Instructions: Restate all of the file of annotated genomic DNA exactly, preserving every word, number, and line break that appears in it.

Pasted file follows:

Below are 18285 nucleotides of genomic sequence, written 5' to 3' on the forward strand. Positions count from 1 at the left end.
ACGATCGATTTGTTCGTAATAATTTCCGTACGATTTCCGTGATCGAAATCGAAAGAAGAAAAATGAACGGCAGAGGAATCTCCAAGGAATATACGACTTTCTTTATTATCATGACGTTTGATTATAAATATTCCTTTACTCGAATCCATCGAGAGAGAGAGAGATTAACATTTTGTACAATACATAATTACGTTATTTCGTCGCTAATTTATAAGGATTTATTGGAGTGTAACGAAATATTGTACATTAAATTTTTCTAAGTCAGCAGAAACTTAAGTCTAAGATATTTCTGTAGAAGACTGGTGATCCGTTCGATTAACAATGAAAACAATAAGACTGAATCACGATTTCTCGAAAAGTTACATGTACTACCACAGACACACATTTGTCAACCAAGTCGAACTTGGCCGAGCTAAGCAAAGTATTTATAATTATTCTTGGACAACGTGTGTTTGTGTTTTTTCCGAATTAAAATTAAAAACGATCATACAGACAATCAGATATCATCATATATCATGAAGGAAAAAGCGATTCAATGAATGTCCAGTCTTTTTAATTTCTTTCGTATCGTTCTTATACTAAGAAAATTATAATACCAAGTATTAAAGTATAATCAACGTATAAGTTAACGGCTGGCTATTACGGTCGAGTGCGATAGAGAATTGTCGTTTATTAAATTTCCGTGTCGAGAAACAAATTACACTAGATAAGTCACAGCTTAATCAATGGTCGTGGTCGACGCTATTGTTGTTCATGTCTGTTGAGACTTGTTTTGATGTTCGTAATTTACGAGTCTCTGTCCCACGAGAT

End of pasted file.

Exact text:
Below are 18285 nucleotides of genomic sequence, written 5' to 3' on the forward strand. Positions count from 1 at the left end.
ACGATCGATTTGTTCGTAATAATTTCCGTACGATTTCCGTGATCGAAATCGAAAGAAGAAAAATGAACGGCAGAGGAATCTCCAAGGAATATACGACTTTCTTTATTATCATGACGTTTGATTATAAATATTCCTTTACTCGAATCCATCGAGAGAGAGAGAGATTAACATTTTGTACAATACATAATTACGTTATTTCGTCGCTAATTTATAAGGATTTATTGGAGTGTAACGAAATATTGTACATTAAATTTTTCTAAGTCAGCAGAAACTTAAGTCTAAGATATTTCTGTAGAAGACTGGTGATCCGTTCGATTAACAATGAAAACAATAAGACTGAATCACGATTTCTCGAAAAGTTACATGTACTACCACAGACACACATTTGTCAACCAAGTCGAACTTGGCCGAGCTAAGCAAAGTATTTATAATTATTCTTGGACAACGTGTGTTTGTGTTTTTTCCGAATTAAAATTAAAAACGATCATACAGACAATCAGATATCATCATATATCATGAAGGAAAAAGCGATTCAATGAATGTCCAGTCTTTTTAATTTCTTTCGTATCGTTCTTATACTAAGAAAATTATAATACCAAGTATTAAAGTATAATCAACGTATAAGTTAACGGCTGGCTATTACGGTCGAGTGCGATAGAGAATTGTCGTTTATTAAATTTCCGTGTCGAGAAACAAATTACACTAGATAAGTCACAGCTTAATCAATGGTCGTGGTCGACGCTATTGTTGTTCATGTCTGTTGAGACTTGTTTTGATGTTCGTAATTTACGAGTCTCTGTCCCACGAGAT